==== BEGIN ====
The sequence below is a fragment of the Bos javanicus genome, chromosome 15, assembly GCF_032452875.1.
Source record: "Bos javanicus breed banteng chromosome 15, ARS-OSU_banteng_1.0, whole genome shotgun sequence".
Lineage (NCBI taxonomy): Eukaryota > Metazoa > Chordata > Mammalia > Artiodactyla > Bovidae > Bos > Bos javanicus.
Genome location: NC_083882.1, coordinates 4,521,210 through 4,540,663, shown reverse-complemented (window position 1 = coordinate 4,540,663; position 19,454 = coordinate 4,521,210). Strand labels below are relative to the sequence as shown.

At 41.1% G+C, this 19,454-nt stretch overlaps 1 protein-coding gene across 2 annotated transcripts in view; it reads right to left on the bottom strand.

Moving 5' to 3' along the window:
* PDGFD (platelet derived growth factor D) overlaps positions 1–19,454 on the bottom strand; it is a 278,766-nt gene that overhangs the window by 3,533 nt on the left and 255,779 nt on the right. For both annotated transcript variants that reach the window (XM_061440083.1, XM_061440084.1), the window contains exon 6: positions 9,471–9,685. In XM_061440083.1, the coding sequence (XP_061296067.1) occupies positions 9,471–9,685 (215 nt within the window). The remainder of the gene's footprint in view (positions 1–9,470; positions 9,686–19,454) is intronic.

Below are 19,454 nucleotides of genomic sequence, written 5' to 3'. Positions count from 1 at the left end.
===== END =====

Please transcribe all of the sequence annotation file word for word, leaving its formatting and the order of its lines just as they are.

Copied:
The sequence below is a fragment of the Bos javanicus genome, chromosome 15, assembly GCF_032452875.1.
Source record: "Bos javanicus breed banteng chromosome 15, ARS-OSU_banteng_1.0, whole genome shotgun sequence".
Lineage (NCBI taxonomy): Eukaryota > Metazoa > Chordata > Mammalia > Artiodactyla > Bovidae > Bos > Bos javanicus.
Genome location: NC_083882.1, coordinates 4,521,210 through 4,540,663, shown reverse-complemented (window position 1 = coordinate 4,540,663; position 19,454 = coordinate 4,521,210). Strand labels below are relative to the sequence as shown.

At 41.1% G+C, this 19,454-nt stretch overlaps 1 protein-coding gene across 2 annotated transcripts in view; it reads right to left on the bottom strand.

Moving 5' to 3' along the window:
* PDGFD (platelet derived growth factor D) overlaps positions 1–19,454 on the bottom strand; it is a 278,766-nt gene that overhangs the window by 3,533 nt on the left and 255,779 nt on the right. For both annotated transcript variants that reach the window (XM_061440083.1, XM_061440084.1), the window contains exon 6: positions 9,471–9,685. In XM_061440083.1, the coding sequence (XP_061296067.1) occupies positions 9,471–9,685 (215 nt within the window). The remainder of the gene's footprint in view (positions 1–9,470; positions 9,686–19,454) is intronic.

Below are 19,454 nucleotides of genomic sequence, written 5' to 3'. Positions count from 1 at the left end.